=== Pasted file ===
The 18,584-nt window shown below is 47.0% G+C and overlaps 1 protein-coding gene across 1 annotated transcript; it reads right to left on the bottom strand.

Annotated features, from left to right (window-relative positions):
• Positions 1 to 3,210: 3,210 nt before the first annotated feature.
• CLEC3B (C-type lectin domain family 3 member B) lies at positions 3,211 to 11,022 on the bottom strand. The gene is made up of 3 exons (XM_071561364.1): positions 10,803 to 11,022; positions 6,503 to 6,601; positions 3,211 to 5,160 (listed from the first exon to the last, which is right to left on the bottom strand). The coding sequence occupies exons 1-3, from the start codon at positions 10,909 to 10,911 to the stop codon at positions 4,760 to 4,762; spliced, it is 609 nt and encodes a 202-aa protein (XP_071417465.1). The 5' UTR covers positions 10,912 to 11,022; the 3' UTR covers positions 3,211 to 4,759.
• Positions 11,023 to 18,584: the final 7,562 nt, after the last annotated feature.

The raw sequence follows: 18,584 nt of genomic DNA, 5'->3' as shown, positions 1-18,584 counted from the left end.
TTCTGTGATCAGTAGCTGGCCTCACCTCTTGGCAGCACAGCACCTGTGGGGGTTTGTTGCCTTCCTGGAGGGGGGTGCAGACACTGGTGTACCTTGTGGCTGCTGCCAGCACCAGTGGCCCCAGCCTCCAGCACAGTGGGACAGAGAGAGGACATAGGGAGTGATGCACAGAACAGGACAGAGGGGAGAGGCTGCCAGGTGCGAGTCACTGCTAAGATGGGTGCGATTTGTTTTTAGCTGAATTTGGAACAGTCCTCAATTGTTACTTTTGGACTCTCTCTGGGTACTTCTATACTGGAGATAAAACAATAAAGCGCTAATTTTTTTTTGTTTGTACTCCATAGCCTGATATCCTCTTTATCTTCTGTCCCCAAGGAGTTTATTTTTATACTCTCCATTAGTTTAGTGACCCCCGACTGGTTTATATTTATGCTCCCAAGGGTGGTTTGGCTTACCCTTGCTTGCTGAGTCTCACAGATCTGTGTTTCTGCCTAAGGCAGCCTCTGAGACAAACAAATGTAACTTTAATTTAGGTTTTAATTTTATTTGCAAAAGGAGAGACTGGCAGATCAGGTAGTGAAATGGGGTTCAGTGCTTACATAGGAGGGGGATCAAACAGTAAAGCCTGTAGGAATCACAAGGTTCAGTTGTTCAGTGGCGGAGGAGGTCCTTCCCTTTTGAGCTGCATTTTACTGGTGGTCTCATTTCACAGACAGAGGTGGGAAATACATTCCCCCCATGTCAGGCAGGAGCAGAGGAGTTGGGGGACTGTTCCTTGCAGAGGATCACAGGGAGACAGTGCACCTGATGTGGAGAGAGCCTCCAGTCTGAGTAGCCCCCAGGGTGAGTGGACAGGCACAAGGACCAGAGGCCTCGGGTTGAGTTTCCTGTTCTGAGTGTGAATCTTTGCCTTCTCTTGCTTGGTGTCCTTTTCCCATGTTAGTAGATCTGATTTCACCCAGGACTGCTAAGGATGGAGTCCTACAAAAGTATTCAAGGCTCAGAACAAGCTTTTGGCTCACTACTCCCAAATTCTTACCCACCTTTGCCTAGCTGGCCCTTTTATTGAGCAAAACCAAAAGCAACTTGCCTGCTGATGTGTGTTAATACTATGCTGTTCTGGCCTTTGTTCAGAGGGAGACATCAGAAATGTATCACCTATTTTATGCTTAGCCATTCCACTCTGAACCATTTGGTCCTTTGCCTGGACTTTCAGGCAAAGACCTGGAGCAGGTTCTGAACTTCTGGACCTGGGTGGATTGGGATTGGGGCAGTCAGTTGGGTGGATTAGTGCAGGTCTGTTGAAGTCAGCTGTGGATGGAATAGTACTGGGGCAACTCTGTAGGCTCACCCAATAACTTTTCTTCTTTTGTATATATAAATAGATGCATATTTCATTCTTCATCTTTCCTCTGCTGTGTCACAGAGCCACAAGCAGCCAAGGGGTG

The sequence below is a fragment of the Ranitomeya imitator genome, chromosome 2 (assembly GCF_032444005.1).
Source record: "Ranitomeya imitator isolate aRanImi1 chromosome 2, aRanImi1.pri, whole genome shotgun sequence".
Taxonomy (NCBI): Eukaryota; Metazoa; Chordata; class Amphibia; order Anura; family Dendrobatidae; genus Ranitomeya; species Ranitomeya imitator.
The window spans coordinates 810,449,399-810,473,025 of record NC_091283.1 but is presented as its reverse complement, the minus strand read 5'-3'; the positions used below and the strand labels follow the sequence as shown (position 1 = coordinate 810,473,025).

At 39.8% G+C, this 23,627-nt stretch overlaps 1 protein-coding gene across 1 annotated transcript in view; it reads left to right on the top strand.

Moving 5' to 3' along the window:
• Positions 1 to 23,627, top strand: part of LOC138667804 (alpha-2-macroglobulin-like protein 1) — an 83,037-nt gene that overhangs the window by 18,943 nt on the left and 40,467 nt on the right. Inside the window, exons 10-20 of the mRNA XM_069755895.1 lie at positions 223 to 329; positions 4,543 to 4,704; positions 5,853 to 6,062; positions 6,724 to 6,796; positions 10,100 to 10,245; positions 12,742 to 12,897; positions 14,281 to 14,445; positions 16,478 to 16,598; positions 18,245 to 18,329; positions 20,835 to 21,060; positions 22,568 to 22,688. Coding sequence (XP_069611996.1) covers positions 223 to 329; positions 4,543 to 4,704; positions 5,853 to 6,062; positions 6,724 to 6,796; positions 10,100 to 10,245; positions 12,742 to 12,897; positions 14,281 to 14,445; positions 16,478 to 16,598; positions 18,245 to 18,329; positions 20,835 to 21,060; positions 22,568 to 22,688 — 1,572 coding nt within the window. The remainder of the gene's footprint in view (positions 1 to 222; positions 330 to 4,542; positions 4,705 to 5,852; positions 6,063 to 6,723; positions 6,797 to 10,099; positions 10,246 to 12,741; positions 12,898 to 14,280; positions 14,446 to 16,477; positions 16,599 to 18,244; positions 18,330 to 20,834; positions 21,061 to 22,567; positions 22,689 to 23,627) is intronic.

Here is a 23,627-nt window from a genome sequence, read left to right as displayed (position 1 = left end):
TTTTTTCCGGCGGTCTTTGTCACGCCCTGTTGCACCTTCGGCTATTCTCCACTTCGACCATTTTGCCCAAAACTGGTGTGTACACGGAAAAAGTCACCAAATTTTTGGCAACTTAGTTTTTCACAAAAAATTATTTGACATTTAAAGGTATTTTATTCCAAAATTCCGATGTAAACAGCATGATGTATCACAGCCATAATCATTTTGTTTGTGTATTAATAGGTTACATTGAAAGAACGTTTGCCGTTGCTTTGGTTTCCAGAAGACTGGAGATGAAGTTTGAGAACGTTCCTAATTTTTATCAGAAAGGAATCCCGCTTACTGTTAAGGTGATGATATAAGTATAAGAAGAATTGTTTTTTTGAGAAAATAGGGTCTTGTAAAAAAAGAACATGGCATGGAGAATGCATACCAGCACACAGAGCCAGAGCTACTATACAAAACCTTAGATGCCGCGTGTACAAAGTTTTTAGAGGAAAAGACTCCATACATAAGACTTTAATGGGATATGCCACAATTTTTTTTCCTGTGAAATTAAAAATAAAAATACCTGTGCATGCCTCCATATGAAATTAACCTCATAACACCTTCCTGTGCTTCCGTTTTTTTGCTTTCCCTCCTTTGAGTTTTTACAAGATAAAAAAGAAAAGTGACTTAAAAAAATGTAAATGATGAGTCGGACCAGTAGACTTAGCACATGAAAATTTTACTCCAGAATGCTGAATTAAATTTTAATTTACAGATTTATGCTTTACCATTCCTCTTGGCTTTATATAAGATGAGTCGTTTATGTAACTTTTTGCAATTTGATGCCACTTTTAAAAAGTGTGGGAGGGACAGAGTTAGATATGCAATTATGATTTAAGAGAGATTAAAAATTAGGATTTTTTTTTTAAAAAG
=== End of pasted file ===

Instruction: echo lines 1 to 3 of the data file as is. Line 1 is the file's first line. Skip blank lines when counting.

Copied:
The 18,584-nt window shown below is 47.0% G+C and overlaps 1 protein-coding gene across 1 annotated transcript; it reads right to left on the bottom strand.

Annotated features, from left to right (window-relative positions):
• Positions 1 to 3,210: 3,210 nt before the first annotated feature.